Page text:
Consumption—Household consumption is a choice everyone makes all the time, and those choices are a type of youth voice. Whether young people are consuming food, electricity or otherwise, they can make their decisions about consumption on their own, help others in the household make their choices, and partner with adults at home to choose how to consume things.
Communication—The styles of communication in a household reflect youth voice indirectly and very directly. Whether its communication between adults and children or from child-to-child all communication in a household is an expression of countless factors. These expressions can happen through spoken words and unspoken body language; actions by a person as well as inaction; and many other ways. Youth voice is shared in the ways young people express themselves; the topics and subjects expressed about; the timing of expressions; who they are expressed towards and with; and where they are expressed.
Health—Our health, including our mental, physical and spiritual realities, includes our sleep, food, exercise, surroundings, activities and much more. Youth voice is expressed through health in all ways, because ultimately every way a person treats themselves reflects their thoughts, knowledge, feelings, ideas, and wisdom.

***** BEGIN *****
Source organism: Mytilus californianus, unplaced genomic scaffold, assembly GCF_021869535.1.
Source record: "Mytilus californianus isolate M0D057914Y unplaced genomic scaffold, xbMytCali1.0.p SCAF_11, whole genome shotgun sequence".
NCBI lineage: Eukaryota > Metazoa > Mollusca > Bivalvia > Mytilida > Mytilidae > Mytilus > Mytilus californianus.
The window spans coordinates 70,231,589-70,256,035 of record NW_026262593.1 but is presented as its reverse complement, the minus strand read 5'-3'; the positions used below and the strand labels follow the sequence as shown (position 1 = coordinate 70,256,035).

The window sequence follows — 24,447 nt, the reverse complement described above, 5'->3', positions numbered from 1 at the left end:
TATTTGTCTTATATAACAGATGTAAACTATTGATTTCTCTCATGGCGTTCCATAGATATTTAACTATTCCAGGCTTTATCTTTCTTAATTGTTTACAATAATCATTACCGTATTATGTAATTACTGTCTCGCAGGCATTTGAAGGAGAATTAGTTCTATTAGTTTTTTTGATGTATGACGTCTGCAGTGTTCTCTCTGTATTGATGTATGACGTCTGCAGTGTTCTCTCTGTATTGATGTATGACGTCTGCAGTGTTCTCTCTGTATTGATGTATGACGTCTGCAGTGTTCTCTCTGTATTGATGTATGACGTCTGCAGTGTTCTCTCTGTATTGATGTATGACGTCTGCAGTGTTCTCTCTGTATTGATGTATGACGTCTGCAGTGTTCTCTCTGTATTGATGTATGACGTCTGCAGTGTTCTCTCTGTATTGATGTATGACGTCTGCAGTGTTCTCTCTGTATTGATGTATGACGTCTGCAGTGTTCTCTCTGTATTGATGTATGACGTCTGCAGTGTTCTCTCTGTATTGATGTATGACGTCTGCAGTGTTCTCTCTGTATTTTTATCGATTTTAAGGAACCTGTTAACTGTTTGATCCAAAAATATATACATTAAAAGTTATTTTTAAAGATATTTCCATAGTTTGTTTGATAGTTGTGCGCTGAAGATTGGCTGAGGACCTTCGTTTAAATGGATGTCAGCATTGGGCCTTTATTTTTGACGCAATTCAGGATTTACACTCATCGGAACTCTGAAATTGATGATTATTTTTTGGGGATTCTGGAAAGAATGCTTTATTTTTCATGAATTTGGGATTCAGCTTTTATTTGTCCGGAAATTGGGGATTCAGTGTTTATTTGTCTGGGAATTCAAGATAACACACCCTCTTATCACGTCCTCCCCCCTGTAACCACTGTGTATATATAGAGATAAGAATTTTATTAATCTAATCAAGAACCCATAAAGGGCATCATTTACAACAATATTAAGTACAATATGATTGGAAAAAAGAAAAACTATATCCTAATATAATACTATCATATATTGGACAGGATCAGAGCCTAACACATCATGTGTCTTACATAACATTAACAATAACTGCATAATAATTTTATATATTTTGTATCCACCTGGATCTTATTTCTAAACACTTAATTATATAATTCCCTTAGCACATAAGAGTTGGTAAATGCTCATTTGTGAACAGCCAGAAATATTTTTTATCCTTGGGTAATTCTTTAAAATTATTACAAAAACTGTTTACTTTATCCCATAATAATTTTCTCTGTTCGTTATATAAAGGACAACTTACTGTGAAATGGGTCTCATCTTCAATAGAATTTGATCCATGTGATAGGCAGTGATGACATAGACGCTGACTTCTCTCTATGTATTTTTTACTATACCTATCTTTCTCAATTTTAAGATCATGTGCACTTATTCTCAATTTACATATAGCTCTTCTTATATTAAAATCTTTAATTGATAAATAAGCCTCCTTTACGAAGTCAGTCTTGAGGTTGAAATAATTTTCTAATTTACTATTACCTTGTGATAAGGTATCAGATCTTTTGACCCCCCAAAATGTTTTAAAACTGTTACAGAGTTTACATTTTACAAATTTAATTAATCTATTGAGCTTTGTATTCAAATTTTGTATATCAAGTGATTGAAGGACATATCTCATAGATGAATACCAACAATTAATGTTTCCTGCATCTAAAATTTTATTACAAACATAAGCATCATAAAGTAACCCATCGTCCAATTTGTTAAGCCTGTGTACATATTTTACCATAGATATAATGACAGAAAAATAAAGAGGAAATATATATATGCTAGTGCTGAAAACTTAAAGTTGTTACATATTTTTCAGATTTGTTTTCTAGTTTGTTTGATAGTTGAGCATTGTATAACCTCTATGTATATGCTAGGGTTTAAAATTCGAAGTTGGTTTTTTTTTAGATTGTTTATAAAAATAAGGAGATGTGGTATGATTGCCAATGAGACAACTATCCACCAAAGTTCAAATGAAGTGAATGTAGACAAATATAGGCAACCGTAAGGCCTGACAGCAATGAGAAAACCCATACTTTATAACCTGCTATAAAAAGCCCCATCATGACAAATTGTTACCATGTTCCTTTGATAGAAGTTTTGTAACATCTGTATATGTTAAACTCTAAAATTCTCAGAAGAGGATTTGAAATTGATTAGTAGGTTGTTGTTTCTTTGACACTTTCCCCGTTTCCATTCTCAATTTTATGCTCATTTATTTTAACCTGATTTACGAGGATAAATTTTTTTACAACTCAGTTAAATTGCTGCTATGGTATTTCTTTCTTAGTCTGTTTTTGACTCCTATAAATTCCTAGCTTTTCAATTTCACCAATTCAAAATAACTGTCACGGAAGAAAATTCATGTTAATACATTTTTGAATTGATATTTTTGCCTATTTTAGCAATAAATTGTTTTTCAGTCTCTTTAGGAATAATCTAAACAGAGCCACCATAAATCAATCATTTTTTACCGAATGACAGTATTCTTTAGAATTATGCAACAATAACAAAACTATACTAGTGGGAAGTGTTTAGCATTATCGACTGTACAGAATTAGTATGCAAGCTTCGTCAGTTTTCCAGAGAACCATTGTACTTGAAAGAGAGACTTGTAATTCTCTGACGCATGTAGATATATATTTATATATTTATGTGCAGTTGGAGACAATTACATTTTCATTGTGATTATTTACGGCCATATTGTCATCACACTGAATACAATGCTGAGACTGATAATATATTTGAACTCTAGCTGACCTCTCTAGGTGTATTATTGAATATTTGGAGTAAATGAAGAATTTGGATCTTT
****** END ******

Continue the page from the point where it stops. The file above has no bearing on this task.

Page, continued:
Mindsets—Our mindset is the mental framework we approach the world with. Youth voice reflects mindsets, and mindsets reflect youth voice. Young people share their core beliefs, personal assumptions, cultural wisdom and much more through their mindsets.
These are some types of youth voice at home. What would YOU add to the list? Share your thoughts in the comment section below!
In order to be heard, we have to learn to listen. Listening can be simple, painless and easy; it can also be complex, painful and hard. Either way, we have to learn to listen if we want to get past just hearing what is being said.
This is how to listen to others.
Open my heart and mind to others
Release my assumptions about others and their interest and ability to speak for themselves